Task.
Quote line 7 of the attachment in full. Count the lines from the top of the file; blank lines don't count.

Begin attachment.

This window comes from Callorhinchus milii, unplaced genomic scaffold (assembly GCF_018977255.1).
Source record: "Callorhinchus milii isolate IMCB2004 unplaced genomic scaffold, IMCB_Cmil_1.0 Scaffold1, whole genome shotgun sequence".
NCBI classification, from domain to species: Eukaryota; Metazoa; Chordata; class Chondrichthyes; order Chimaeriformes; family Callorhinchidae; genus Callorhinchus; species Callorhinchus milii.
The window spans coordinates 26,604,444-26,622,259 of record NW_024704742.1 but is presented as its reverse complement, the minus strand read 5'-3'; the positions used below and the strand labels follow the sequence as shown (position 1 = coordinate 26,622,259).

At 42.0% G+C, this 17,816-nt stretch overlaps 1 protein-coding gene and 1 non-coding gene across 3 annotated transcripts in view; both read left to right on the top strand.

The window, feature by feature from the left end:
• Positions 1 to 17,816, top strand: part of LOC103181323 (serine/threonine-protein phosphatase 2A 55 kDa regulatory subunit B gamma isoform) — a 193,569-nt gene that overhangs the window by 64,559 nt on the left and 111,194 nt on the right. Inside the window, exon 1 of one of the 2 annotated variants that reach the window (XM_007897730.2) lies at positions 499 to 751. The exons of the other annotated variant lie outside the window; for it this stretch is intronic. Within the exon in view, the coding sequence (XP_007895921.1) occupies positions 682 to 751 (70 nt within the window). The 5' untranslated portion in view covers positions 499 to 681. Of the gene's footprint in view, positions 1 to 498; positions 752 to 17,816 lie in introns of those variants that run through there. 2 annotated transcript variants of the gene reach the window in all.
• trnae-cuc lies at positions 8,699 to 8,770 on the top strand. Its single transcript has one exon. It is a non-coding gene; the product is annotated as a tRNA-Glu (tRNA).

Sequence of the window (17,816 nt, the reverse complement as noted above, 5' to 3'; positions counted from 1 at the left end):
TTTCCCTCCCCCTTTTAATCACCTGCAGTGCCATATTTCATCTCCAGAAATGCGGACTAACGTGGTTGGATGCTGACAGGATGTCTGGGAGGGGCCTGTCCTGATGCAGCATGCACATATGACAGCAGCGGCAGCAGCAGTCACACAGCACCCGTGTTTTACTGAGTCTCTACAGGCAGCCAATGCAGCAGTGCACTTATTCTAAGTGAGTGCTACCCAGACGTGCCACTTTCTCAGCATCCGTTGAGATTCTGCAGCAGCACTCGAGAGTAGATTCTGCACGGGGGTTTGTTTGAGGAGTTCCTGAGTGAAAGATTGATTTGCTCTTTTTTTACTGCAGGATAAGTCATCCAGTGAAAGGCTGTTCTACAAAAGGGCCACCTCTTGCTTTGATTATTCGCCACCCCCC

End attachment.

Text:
• Positions 1 to 17,816, top strand: part of LOC103181323 (serine/threonine-protein phosphatase 2A 55 kDa regulatory subunit B gamma isoform) — a 193,569-nt gene that overhangs the window by 64,559 nt on the left and 111,194 nt on the right. Inside the window, exon 1 of one of the 2 annotated variants that reach the window (XM_007897730.2) lies at positions 499 to 751. The exons of the other annotated variant lie outside the window; for it this stretch is intronic. Within the exon in view, the coding sequence (XP_007895921.1) occupies positions 682 to 751 (70 nt within the window). The 5' untranslated portion in view covers positions 499 to 681. Of the gene's footprint in view, positions 1 to 498; positions 752 to 17,816 lie in introns of those variants that run through there. 2 annotated transcript variants of the gene reach the window in all.